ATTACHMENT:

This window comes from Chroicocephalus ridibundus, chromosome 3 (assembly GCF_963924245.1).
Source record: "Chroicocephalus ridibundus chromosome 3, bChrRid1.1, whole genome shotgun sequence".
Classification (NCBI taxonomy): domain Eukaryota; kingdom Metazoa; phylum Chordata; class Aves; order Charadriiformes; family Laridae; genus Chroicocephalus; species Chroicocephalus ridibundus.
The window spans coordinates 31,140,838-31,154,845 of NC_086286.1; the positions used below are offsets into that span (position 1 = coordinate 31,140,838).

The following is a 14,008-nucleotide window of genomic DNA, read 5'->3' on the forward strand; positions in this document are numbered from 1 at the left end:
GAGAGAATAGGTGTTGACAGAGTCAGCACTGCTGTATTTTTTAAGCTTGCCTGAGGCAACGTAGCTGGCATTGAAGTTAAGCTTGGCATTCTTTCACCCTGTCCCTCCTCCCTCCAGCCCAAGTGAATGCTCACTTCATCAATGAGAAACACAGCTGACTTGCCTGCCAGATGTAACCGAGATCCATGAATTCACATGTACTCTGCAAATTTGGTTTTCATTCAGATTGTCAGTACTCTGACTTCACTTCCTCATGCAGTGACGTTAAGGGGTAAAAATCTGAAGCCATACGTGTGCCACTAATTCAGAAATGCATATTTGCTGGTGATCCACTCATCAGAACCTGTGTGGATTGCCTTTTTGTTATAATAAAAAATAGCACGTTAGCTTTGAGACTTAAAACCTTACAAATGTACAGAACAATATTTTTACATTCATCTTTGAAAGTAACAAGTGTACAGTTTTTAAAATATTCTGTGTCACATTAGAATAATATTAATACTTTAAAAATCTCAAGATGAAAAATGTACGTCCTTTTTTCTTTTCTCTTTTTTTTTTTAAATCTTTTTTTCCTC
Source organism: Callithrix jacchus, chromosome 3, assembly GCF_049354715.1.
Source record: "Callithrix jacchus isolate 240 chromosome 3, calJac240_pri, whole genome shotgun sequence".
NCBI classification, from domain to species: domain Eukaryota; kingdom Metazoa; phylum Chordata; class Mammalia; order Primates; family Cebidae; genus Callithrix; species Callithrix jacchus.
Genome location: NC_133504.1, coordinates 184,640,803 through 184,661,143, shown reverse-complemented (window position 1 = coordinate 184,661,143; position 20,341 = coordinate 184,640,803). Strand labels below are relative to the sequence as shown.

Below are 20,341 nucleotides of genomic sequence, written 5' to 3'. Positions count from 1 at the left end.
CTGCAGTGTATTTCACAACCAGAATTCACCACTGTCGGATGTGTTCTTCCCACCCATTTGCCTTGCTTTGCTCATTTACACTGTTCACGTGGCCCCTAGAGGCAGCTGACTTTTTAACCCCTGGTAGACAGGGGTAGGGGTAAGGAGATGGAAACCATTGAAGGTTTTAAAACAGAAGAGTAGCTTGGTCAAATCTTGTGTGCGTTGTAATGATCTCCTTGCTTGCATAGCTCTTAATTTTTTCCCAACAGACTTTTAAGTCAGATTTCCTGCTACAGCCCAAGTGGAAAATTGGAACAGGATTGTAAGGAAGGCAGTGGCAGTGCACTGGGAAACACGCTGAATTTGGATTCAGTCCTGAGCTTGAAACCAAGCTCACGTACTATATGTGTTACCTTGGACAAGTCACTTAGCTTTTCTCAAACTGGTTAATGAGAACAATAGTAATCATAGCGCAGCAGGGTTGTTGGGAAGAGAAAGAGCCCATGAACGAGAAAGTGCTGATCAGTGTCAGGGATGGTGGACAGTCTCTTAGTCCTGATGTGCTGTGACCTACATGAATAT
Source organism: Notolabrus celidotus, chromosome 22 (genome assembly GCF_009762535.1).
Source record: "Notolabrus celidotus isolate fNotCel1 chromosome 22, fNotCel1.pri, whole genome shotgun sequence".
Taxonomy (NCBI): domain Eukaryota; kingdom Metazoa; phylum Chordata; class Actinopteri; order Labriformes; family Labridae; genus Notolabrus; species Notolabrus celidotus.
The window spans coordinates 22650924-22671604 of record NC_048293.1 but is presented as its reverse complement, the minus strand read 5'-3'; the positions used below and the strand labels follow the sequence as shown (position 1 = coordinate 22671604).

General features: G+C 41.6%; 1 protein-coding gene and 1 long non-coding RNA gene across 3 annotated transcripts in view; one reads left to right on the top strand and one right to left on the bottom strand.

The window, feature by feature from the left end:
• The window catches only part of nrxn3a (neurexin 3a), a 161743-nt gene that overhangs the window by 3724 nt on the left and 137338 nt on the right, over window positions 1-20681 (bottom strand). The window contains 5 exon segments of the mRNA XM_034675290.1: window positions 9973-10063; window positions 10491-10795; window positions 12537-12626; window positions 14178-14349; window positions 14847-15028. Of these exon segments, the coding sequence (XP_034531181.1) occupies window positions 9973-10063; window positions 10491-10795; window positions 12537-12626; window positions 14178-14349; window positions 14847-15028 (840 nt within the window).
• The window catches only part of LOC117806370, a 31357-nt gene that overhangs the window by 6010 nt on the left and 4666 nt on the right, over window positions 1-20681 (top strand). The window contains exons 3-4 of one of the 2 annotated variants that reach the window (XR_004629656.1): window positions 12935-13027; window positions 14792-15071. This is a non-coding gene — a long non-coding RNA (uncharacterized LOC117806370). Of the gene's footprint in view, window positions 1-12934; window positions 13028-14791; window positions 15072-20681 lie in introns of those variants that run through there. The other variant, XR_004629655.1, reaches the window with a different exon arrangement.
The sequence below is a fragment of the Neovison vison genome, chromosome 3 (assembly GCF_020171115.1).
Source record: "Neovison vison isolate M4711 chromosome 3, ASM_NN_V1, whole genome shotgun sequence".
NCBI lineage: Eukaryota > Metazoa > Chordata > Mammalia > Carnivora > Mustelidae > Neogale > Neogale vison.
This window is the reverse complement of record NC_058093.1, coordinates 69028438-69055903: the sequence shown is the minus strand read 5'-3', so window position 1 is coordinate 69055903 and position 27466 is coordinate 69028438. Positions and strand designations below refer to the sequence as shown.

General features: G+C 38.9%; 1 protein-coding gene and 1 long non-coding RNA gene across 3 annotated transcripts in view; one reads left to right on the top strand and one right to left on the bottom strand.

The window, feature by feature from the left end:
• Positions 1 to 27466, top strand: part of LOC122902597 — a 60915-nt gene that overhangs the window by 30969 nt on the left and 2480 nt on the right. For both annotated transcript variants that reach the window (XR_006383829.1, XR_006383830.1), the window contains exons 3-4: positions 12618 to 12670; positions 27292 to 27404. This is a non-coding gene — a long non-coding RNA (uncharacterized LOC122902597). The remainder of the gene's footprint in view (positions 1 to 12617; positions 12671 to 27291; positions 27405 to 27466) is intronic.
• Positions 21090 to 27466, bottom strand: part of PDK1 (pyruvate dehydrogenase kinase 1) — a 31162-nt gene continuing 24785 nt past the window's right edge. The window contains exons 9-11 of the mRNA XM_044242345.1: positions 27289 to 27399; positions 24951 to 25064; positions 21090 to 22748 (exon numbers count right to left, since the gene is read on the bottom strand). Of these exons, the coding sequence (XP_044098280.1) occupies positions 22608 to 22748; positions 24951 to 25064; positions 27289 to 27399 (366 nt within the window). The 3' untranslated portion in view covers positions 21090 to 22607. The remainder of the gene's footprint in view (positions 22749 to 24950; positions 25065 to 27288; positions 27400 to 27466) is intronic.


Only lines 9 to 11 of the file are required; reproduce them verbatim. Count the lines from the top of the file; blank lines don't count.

NCBI classification, from domain to species: domain Eukaryota; kingdom Metazoa; phylum Chordata; class Mammalia; order Primates; family Cebidae; genus Callithrix; species Callithrix jacchus.
Genome location: NC_133504.1, coordinates 184,640,803 through 184,661,143, shown reverse-complemented (window position 1 = coordinate 184,661,143; position 20,341 = coordinate 184,640,803). Strand labels below are relative to the sequence as shown.

Below are 20,341 nucleotides of genomic sequence, written 5' to 3'. Positions count from 1 at the left end.